The fiscal year 2022 defense appropriations law provided $550 million for the Space Development Agency (SDA) to accelerate development of the Tracking Layer to support U.S. Indo-Pacific Command, and an L3Harris Technologies [LHX] official said on Aug. 25 that the company is using funding from that $550 million for early materials acquisition to help ensure timely delivery of the company’s Tracking Layer satellites.
Last month, SDA said that it has awarded L3Harris and Northrop Grumman [NOC] fixed price Other Transaction Authority contracts worth $1.3 billion for 28 satellites–14 by each company–for Tranche 1 of the Tracking Layer to detect, identify, and monitor advanced missiles, including maneuvering hypersonic ones (Defense Daily, July 18).
L3Harris is to receive $700 million, Northrop Grumman $617 million–a price that puts the per unit cost of L3Harris’ 14 satellites at $50 million and $44 million for each of Northrop Grumman’s 14 satellites. SDA Director Derek Tournear has said that commercially available satellite buses helped to lower contract costs significantly.
“What our times through COVID have taught is that the global supply chain, particularly on microelectronics, is challenged so we’ve had a significant amount of effort in long-lead material acquisition,” Rob Mitrevski, vice president and general manager of L3Harris Spectral Solutions, said in an Aug. 25 telephone interview. “We know which things are common from our Tranche 0 solutions, which things are unique, based on enhanced requirements. Through tranches, SDA will spiral their requirements to stay ahead of the threat. That’s certainly happened between Tranche 0 and Tranche 1 in the way SDA’s needs were expressed.”
Of the $550 million in the fiscal 2022 defense appropriations law to accelerate development of the 28 Tranche 1 Tracking Layer satellites, Mitrevski said that “certainly, from an industry standpoint, there’s a big outlay–the earlier the better on material acquisition.”
“The days of ‘just in time’ material acquisition where you can wait to order it at the very last minute, I think we’ve paused that thought process, and we’ve gone toward how early can we start ordering things that we know have been challenged based on our experience elsewhere,” Mitrevski said. “And certainly, the microelectronics supply chain hasn’t gotten substantively better. You see it in the consumer sector with automobile manufacturers struggling to get chips in their cars. It’s not much different for us.”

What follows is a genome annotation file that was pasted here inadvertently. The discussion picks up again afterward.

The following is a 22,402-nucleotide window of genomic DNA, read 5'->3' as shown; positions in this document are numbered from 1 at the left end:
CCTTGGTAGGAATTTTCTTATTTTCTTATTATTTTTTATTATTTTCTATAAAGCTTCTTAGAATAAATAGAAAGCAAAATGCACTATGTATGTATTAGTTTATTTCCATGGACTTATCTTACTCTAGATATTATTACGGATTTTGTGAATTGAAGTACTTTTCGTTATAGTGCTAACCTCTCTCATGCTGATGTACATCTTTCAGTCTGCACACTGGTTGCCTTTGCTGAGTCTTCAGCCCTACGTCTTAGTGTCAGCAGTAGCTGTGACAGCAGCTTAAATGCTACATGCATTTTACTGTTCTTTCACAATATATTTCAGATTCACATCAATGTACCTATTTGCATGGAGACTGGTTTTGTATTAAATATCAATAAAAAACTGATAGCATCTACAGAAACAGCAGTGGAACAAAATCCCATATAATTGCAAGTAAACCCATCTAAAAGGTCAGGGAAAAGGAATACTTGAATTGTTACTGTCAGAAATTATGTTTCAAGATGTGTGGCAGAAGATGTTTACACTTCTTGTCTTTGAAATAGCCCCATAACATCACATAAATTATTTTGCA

Through the Defense Microelectronics Activity’s (DMEA) Trusted Foundry Program, which certifies U.S.-based computer chip suppliers for varying levels of secure access. DoD has had partnerships with IBM [IBM] and GlobalFoundries, Inc. [GFS], which bought IBM’s chip business in 2014, to build semiconductors domestically.
Just two companies–South Korea’s Samsung Electronics and Taiwan-based Taiwan Semiconductor Manufacturing Company (TSMC)–have built chips below 10 nanometers. Such sizes are required for artificial intelligence features.
But Mitrevski said that the Trusted Foundry program will supply chips for L3Harris’ Tracking Layer satellites and that lower costs for SDA’s vision of proliferated low Earth orbit constellations will require commoditization, including for chips.
“Derek Tournear at SDA talks a lot about driving that in terms of capacity so you don’t want to go so exotic as to get ahead of supply chain capability and capacity because then you don’t have a clear path to proliferation,” Mitrevski said. “Our approach has been not to go nuts on the exotic side. That doesn’t mean that the industry hasn’t had challenges in taking delivery of things that you never thought would be on your critical path before. We’ve done a significant amount of work on microelectronic choices that we can have, should some of our standards become unavailable or late.”
“In terms of exotic parts, I think what you’ll see is that the processing required onboard for missions like this one can be done without going to exotic,” Mitrevski said of the SDA Tracking Layer satellites.